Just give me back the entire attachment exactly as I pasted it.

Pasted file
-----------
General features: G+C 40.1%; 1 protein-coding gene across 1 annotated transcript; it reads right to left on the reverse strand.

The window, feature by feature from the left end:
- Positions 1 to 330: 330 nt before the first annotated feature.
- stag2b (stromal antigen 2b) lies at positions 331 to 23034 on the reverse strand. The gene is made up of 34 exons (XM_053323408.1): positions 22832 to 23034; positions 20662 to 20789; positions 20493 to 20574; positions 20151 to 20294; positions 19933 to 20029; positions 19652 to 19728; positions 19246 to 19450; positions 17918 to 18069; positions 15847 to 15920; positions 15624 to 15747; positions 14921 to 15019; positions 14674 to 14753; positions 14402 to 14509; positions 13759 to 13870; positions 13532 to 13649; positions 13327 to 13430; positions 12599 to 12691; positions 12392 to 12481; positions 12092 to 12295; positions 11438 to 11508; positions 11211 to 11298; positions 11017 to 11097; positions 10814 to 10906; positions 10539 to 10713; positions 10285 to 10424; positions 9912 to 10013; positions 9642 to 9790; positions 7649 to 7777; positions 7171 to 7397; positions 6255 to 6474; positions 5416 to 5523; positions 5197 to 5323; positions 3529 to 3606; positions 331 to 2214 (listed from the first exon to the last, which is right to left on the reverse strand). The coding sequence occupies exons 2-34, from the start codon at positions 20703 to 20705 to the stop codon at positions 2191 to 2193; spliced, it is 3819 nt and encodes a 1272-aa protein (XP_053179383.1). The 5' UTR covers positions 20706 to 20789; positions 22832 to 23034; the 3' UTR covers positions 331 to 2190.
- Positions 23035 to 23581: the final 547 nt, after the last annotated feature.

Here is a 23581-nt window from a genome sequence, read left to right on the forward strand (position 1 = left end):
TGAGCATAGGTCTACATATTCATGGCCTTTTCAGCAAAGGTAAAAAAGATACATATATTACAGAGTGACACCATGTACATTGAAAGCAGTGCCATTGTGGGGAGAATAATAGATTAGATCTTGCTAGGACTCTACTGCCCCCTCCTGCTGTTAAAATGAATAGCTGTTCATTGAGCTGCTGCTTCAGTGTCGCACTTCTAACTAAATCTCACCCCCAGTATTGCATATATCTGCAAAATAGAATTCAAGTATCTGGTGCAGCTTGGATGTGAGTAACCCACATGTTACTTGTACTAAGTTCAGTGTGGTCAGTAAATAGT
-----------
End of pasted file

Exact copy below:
General features: G+C 40.1%; 1 protein-coding gene across 1 annotated transcript; it reads right to left on the reverse strand.

The window, feature by feature from the left end:
- Positions 1 to 330: 330 nt before the first annotated feature.
- stag2b (stromal antigen 2b) lies at positions 331 to 23034 on the reverse strand. The gene is made up of 34 exons (XM_053323408.1): positions 22832 to 23034; positions 20662 to 20789; positions 20493 to 20574; positions 20151 to 20294; positions 19933 to 20029; positions 19652 to 19728; positions 19246 to 19450; positions 17918 to 18069; positions 15847 to 15920; positions 15624 to 15747; positions 14921 to 15019; positions 14674 to 14753; positions 14402 to 14509; positions 13759 to 13870; positions 13532 to 13649; positions 13327 to 13430; positions 12599 to 12691; positions 12392 to 12481; positions 12092 to 12295; positions 11438 to 11508; positions 11211 to 11298; positions 11017 to 11097; positions 10814 to 10906; positions 10539 to 10713; positions 10285 to 10424; positions 9912 to 10013; positions 9642 to 9790; positions 7649 to 7777; positions 7171 to 7397; positions 6255 to 6474; positions 5416 to 5523; positions 5197 to 5323; positions 3529 to 3606; positions 331 to 2214 (listed from the first exon to the last, which is right to left on the reverse strand). The coding sequence occupies exons 2-34, from the start codon at positions 20703 to 20705 to the stop codon at positions 2191 to 2193; spliced, it is 3819 nt and encodes a 1272-aa protein (XP_053179383.1). The 5' UTR covers positions 20706 to 20789; positions 22832 to 23034; the 3' UTR covers positions 331 to 2190.
- Positions 23035 to 23581: the final 547 nt, after the last annotated feature.

Here is a 23581-nt window from a genome sequence, read left to right on the forward strand (position 1 = left end):
TGAGCATAGGTCTACATATTCATGGCCTTTTCAGCAAAGGTAAAAAAGATACATATATTACAGAGTGACACCATGTACATTGAAAGCAGTGCCATTGTGGGGAGAATAATAGATTAGATCTTGCTAGGACTCTACTGCCCCCTCCTGCTGTTAAAATGAATAGCTGTTCATTGAGCTGCTGCTTCAGTGTCGCACTTCTAACTAAATCTCACCCCCAGTATTGCATATATCTGCAAAATAGAATTCAAGTATCTGGTGCAGCTTGGATGTGAGTAACCCACATGTTACTTGTACTAAGTTCAGTGTGGTCAGTAAATAGT